Oakland Raiders vs Miami Dolphins: Keys For Raider Victory!
John Doublin – Dec 2, 2011The 7-4, division leading Oakland Raiders will be traveling east to take on the surging Miami Dolphins in their own house. At just one game behind, the Denver Broncos are keeping pace in the AFC West, the Dolphins playing much better of late and the Raiders are still reeling from injuries to key players.
All this suggests that Oakland is in the dreaded, "Trap-game."
That said, this is a game Oakland should win. But, what will that entail? Who needs to step up for the Raiders? Which Dolphin players should Oakland focus on containing? Where can the Raiders take advantage of the Dolphins' defense? Great questions, let's try to find some answers.
Establishing the runâ€”Darren McFadden has been seen on the practice field, but isn't expected to play this Sunday. Once again, the rushing attack will be in the capable hands of bruiser Michael Bush. Bush has substituted for McFadden extremely well and is showing the world that he could be a featured back for most teams in the NFL.
Nose tackle Paul Soliai, defensive end Randy Starks and inside linebackers Karlos Dansby and Kevin Burnett are very tough up the middle of the Dolphins 3-4 front seven. They all stand up well at the point of attack and shed blocks better than most.
It will be critical for the Raiders' offensive linemen to, not only engage these men, but stay engaged and finish their blocks. The Dolphins' defensive front is very active and athletic. Failing to finish blocks on these tough, aggressive players will make for a long day for Bush and the Raiders.
However, there are ways to take advantage of this aggressive play from the Dolphins talented defensive front. Misdirection and never-before-seen formations can be used to confuse the Dolphins and keep them guessing.
The fake-toss fullback-trap play to Marcel Reece could break big for Oakland. This play has been successful for the Raiders against some good rush defenses like Minnesota and Chicago, and it will work against the Dolphins.
Coming out in the "Pro-set," (split-back) set could confuse Miami. The Raiders don't use this formation much at all and seeing it could cause confusion in the Dolphins defense. From there, "quick-hitters" to Reece and Bush can be extremely effective because these plays happen so fast that the defense never gets a chance to use its athleticism to shed blocks and make plays.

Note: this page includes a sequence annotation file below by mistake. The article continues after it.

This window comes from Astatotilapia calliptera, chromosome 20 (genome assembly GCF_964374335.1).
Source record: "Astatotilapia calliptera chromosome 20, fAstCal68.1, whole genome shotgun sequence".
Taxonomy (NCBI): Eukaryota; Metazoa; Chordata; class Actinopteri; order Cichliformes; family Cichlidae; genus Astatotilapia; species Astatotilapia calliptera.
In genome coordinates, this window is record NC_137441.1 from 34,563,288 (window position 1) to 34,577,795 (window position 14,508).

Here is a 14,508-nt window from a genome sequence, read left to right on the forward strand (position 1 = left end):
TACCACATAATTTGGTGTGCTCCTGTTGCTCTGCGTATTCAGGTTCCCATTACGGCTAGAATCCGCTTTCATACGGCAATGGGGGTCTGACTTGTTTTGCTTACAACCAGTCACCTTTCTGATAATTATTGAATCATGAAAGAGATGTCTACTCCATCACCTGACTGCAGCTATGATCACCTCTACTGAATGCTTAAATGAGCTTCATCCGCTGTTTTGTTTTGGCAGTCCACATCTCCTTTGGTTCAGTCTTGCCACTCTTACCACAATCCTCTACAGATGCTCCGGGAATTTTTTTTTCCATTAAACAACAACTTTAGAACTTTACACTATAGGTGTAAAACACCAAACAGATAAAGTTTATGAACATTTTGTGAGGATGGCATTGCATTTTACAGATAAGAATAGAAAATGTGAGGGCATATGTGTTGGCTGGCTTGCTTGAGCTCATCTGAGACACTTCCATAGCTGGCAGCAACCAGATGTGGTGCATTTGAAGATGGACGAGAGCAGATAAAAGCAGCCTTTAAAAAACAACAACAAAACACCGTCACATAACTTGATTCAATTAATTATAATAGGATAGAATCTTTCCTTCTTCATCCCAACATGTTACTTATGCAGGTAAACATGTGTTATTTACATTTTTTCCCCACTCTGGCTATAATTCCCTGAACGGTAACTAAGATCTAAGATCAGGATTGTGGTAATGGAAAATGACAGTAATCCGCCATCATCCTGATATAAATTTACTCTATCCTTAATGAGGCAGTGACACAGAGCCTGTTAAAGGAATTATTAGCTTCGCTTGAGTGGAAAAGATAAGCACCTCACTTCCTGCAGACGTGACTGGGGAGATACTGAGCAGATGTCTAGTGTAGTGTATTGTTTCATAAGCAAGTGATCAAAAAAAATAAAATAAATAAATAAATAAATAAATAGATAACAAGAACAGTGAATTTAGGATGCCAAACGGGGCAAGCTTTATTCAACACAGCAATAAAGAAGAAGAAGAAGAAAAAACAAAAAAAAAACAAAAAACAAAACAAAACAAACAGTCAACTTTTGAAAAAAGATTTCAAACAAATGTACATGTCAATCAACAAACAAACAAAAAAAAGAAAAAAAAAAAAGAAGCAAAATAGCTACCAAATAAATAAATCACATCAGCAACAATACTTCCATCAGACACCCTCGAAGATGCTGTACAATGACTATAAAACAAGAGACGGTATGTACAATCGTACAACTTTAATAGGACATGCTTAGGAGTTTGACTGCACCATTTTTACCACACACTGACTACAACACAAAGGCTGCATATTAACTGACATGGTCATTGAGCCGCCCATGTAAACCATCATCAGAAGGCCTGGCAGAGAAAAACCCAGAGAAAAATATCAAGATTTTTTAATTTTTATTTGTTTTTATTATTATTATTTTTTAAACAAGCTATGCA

Passing the ballâ€” Obviously, Carson Palmer will be the key to the passing game. Young studs Jacoby Ford and Denarius Moore are still not participating in practice. This will push Louis Murphy, Chaz Schilens and T.J. Houshmandzadeh to join Darrius Heyward-Bey on the field to take on bigger, more important roles.
With the absence of Ford and Moore comes the need for a shift in the philosophy of the passing game. Heyward-Bey should once again be the go-to-guy as far as wide-outs are concerned, but there is more to it than this.
Look for Oakland to do what they did last week against the Bearsâ€”utilizing Reece, Kevin Boss and Brandon Myers more than they normally do. With these three occupying and owning the middle of the field, it should allow Heyward-Bey, Murphy and Schilens to do what they do bestâ€”get deep. Lining Reece up as a wide receiver will force a match-up that favors the Raiders as well.
However, getting the receivers deep and open is only part of the equation. It will mean nothing if the Raiders' offensive line can't block Cameron Wake or Kendall Langford.
Whatever it takesâ€”keeping Bush, Reece, Myers, or BossÂ into block, chip and just hit these twoâ€”Wake and Langford must be contained. Jared Allen of the Vikings was shut out and Julius Peppers of the Bears started strong, but was contained later in the game, so controlling the Dolphins' pass rushers can be done.
Stopping the runâ€”Reggie Bush is finally starting to look like an actual NFL running back. He's running between the tackles and from traditional formations. Part of this is due to the Dolphins' offensive line being better than early in the season. The other part is the enormous chip on Bush's shoulders. He's out to prove to the world that he can be an "every-down-back."
The Dolphins are a power team, just like the Raiders. They always look to create a situation in which they have more men to block than you have to tackle. Countering this is going to be key. Oakland has to do a solid job getting off the blocks and flowing to the ball.
Miami isn't overly-creative in their running schemeâ€”there isn't a lot of misdirection or "trickery." However, that doesn't mean they can't, or won't do something previously unseenâ€”they were, after all, the team that brought back the "Single wing" and called it the "Wild Cat."